BATON ROUGE, La. — A public health emergency declaration in effect since March of 2020 will end Wednesday in Louisiana, Gov. John Bel Edwards told state lawmakers in a wide-ranging speech on the first day of the 2022 regular legislative session.
Opening day fell two years to the day after Louisiana recorded its first COVID-19 death. The Democratic governor's mitigation efforts at times included mask mandates and strong limits on public gatherings that put him at odds with some Republican lawmakers and state officials. The restrictions and mandates had largely fallen away as the state's coronavirus picture improved. But, in prepared remarks, Edwards was unapologetic.
“If the circumstances call for it, I will not hesitate to declare another emergency. But God willing, we will never have to see such difficult mitigation measures in our state again,” he said. The speech noted that since the first emergency declaration was imposed on March 11, 2020, vaccines have been developed and new treatments have become available.
Edwards outlined spending priorities in his proposed budget, which legislative committees have already begun reviewing in a year that has Louisiana, for the first time in years, seeing significant revenue increases. In addition to higher projected tax revenues, there is an influx of more than $2.8 billion in one-time revenue — $1.4 billion from federal pandemic aid, $700 million of surplus from the 2021 fiscal year and $853 million higher-than-planned revenue for the current year.
Edwards reiterated a call he made in January for $148 million for pay raises for Louisiana teachers and school support staff; $103 million in higher education faculty raises and $25 million more in early childhood education. He also called in the speech for added state supplemental pay for police and firefighters.
Addressing a looming issue that wasn't put to rest during a February special session, Edwards chastised lawmakers for failing to increase minority representation in Congress or the state House and Senate during a recent redistricting session.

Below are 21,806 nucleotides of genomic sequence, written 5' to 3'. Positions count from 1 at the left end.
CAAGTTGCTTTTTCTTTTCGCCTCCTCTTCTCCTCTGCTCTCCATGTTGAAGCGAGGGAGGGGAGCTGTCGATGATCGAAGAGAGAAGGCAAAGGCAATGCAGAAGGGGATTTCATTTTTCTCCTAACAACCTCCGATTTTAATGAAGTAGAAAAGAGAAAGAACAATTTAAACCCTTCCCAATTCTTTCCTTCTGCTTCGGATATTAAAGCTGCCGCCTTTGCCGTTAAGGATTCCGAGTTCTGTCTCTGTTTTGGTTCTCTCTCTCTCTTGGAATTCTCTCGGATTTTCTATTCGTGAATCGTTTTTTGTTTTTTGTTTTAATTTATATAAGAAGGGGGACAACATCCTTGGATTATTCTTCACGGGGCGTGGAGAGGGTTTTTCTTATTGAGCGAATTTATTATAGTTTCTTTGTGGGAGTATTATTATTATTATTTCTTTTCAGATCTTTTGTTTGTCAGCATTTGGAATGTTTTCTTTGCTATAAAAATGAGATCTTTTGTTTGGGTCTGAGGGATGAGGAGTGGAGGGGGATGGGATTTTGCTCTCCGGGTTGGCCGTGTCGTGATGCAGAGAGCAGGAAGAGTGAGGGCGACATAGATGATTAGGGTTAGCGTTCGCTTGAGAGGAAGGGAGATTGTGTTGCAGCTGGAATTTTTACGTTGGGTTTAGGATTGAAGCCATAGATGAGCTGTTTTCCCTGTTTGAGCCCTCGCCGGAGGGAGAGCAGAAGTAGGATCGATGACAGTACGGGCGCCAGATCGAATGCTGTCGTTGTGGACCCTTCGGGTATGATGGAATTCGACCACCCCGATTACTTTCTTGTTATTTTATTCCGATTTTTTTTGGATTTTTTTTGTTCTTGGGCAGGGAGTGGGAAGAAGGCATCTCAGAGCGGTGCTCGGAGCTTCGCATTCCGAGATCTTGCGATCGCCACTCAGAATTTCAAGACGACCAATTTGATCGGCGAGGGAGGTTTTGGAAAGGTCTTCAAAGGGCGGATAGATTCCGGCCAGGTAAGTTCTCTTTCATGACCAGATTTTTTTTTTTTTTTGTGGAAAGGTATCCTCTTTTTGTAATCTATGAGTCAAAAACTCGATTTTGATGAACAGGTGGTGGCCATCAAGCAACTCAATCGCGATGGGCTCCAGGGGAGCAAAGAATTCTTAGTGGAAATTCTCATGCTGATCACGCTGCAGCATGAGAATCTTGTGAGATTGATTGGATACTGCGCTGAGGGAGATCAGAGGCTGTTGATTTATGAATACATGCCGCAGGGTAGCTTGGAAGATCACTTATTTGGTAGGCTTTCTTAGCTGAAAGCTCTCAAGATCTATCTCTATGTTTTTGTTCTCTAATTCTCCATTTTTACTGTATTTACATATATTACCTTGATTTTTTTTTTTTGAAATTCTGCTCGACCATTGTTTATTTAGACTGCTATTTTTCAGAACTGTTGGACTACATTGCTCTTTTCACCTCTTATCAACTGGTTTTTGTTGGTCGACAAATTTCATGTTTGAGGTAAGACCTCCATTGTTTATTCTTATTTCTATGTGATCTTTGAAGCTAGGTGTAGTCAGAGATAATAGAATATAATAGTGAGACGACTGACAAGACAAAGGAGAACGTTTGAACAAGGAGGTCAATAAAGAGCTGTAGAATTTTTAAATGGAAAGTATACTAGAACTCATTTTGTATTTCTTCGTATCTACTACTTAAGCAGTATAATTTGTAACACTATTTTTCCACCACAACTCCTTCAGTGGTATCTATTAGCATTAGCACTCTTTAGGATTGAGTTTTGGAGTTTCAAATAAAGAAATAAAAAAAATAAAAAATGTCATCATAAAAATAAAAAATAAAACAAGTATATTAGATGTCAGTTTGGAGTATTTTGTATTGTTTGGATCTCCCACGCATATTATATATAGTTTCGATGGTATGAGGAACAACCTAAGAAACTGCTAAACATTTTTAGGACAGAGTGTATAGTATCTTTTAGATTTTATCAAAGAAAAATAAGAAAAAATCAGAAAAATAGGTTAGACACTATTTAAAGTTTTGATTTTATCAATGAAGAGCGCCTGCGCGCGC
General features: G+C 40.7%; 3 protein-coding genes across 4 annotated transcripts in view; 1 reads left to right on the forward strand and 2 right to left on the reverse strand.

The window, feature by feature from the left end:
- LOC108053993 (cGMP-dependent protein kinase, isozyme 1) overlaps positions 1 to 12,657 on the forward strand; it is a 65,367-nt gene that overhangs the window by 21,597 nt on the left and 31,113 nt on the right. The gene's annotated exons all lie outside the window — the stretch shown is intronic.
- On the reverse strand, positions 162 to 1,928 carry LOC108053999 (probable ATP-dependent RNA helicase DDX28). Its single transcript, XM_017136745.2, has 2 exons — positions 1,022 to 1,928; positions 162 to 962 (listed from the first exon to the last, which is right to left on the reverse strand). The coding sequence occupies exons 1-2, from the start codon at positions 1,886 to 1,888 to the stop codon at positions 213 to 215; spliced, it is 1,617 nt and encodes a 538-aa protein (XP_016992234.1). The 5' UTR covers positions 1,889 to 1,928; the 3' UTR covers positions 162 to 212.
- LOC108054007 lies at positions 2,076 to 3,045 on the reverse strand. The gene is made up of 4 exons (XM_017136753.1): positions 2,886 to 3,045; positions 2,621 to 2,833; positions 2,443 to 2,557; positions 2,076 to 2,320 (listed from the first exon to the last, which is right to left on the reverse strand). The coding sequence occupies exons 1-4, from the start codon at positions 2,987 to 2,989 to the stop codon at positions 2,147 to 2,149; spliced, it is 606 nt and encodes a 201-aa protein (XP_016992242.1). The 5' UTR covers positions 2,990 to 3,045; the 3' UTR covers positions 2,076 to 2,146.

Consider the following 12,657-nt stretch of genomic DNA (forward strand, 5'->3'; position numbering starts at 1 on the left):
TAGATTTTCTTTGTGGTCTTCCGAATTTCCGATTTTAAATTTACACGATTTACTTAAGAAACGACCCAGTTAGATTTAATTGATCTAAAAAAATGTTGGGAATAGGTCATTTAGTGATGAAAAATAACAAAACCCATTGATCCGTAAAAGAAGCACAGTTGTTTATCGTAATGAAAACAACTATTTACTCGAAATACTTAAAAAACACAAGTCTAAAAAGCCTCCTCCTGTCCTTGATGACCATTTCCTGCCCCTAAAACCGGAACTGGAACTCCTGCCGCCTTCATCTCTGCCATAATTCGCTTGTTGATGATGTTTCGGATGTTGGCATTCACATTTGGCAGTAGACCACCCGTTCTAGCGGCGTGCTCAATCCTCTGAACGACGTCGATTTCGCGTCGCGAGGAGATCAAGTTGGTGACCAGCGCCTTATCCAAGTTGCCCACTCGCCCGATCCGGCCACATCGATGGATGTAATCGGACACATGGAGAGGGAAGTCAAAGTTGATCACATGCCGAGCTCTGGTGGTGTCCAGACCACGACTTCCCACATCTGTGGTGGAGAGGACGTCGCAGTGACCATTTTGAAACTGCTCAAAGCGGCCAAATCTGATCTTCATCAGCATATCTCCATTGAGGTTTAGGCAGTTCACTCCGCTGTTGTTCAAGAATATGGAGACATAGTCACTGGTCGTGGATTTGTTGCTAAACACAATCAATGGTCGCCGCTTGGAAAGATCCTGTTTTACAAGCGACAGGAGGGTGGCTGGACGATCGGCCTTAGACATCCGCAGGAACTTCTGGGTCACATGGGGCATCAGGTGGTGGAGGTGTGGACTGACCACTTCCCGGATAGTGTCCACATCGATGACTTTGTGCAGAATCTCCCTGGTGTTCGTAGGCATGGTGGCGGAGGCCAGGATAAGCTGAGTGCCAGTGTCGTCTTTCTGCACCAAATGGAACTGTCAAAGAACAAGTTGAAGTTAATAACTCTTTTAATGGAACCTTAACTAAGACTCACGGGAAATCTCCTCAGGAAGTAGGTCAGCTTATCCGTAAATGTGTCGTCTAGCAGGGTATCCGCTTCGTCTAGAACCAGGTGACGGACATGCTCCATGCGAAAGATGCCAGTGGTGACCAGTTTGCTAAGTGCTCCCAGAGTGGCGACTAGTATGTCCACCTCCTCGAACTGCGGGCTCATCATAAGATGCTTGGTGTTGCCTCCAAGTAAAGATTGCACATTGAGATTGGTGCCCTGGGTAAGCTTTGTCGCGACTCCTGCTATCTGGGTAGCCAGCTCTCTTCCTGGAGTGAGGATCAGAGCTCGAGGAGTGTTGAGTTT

With Black people making up close to a third of the state population, Edwards vetoed a new congressional map that maintains the status quo with only one of six districts having a majority-minority population. That set up a possible override effort by lawmakers at the end of March.
Edwards didn't veto legislative maps but was critical that minority districts weren't increased in the state House or Senate, something lawmakers could revisit during the current session.
“Having personally witnessed redistricting twice now, I can say that the current process is not working,” Edwards, a former lawmaker, said in the text. "That is why I am supporting legislation to establish an independent redistricting commission to support the Legislature in reapportionment for future redistricting.
Edwards also repeated his call for a higher state minimum wage and legislation addressing inequities in pay for women, efforts lawmakers have rebuffed in past years.
He also addressed discontent among state residents with insurance companies in dealing with claims following hurricanes Laura, Delta and Ida.
“My legislative package includes a number of bills focused on hurricane deductibles, claim transparency, enforcing insurance fraud laws against bad actors, revamping the adjuster registry so that policyholders can verify their adjusters, and stopping mortgage companies from withholding insurance money from homeowners without good reason,” Edwards said in the prepared remarks.
Edwards opened the speech with a show of support for Ukraine as that country fights a Russian invasion. His guest for the speech was Eddy Hayes, honorary consul for Ukraine in Louisiana.
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